Tag Archives: international law

When armies become media: Israel live-blogs and tweets an attack on Hamas — Tech News and Analysis

For decades — perhaps even centuries — journalists have been the primary witnesses to and chroniclers of war, piecing together news reports from eyewitnesses and military briefings. But what if the armies or military forces who were engaged in a conflict took on the role of publishers themselves, distributing their own live reports while the battle was being fought? That idea is no longer science fiction: it became reality when the Israeli Defense Forces started live-blogging and live-tweeting an attack on Hamas guerillas in the Gaza strip and uploading video of their rocket blasts to YouTube.

Social media, once thought of as a tool for bored nerds and marketing gurus, has taken on a whole new role it seems — one that could stand to change the face of modern warfare forever. As BuzzFeed notes in its round-up of Twitter posts from the Israeli army (a sentence I never would have imagined typing even a few years ago), the IDF actually warned Hamas guerillas not to show themselves on the Gaza strip or risk being killed in the attacks that began Wednesday morning, and the official Hamas account responded:

In the hours that followed, videos of rocket attacks on Hamas strongholds were uploaded to YouTube, and the IDF blog carried a minute-by-minute breakdown of what was happening — how many Hamas rockets it intercepted, a strike by the Israeli Navy, and so on. It looked very much like the New York Times live-blog The Lede, except that it was being published by a military force: the front of the website even looks like a traditional news blog or breaking news site, complete with the usual social-media buttons for sharing content on Twitter, Facebook and other networks.

via gigaom.com

Stuxnet Will Come Back to Haunt Us via @NYTimes

THE decision by the United States and Israel to develop and then deploy the Stuxnet computer worm against an Iranian nuclear facility late in George W. Bush’s presidency marked a significant and dangerous turning point in the gradual militarization of the Internet. Washington has begun to cross the Rubicon. If it continues, contemporary warfare will change fundamentally as we move into hazardous and uncharted territory.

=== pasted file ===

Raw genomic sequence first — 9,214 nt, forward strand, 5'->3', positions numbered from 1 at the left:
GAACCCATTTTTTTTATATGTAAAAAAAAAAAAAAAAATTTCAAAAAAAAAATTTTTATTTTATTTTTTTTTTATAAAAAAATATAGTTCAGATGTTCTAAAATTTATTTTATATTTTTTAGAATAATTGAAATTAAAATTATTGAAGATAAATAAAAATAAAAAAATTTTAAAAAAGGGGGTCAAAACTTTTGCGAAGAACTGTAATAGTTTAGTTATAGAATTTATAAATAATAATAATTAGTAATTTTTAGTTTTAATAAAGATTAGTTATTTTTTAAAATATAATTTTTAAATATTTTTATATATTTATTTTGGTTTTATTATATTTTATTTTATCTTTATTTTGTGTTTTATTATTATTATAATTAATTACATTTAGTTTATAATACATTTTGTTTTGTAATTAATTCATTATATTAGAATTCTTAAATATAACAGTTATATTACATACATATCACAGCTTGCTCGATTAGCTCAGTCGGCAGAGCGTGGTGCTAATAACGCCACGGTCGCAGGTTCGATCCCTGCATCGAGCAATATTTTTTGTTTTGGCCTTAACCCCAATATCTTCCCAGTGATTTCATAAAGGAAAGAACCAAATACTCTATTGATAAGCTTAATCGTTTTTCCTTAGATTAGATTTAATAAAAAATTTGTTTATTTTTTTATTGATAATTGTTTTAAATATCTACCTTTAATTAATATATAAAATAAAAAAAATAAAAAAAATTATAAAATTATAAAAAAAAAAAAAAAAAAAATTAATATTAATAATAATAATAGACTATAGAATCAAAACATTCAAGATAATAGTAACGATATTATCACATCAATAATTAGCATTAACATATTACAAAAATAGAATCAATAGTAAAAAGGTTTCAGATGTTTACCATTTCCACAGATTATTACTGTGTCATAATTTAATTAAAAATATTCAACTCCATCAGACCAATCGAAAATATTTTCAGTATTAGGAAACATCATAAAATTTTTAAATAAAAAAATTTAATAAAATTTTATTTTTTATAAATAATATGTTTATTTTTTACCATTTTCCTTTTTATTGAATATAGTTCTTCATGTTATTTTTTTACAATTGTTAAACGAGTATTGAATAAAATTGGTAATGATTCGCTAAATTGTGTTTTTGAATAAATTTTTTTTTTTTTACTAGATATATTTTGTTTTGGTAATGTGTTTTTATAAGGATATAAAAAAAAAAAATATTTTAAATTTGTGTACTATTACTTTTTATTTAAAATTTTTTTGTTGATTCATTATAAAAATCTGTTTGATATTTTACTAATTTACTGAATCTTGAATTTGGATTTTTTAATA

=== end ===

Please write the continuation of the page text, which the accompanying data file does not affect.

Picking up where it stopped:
It is one thing to write viruses and lock them away safely for future use should circumstances dictate it. It is quite another to deploy them in peacetime. Stuxnet has effectively fired the starting gun in a new arms race that is very likely to lead to the spread of similar and still more powerful offensive cyberweaponry across the Internet. Unlike nuclear or chemical weapons, however, countries are developing cyberweapons outside any regulatory framework.

via nytimes.com

I hear politicians and military pundits using the logic of 1950′s warfare to justify cyberwarfare: that when they hit us, we can hit them back. As if a virus were a missile, or a similar physical weapon.

But the metaphor of traditional warfare breaks down when cyber weaponry can’t be controlled – and in fact, aren’t even physical objects. A virus is an idea — not a thing.

Assuming we can control their use, when they are by design, deeply chaotic, is a special kind of naievete. But it’s the kind of hubris we could – and should – expect from the country that first engaged in “preemptive warfare.”

Humans Lose, Robots Win in New Defense Budget

The big loser in the Pentagon’s new budget? Ordinary human beings.

About 80,000 Army soldiers and 20,000 Marines are getting downsized. Half of the Army’s conventional combat presence in Europe is packing up and ending its post-Cold War staycation. Replacing them, according to the $613 billion budget previewed by the Pentagon on Thursday: unconventional special-operations forces; new bombers; new spy tools; new missiles for subs; and a veritable Cylon army of drones.

This is the first of the Pentagon’s new, smaller “austerity” budgets: it’s asking Congress for $525 billion (plus $88.4 billion for the Afghanistan war), compared to a $553 billion request (plus $117 billion in war cash) last year.

The idea of replacing human combatants with machines terrifies me. When the results of war are so disconnected from the actual citizens involved in the decision to make war, what stops us from engaging in military actions? The Vietnam War was eventually ended because of the cold reality of Americans seeing American body bags coming home, but what heartstrings would a broken machine body pull at?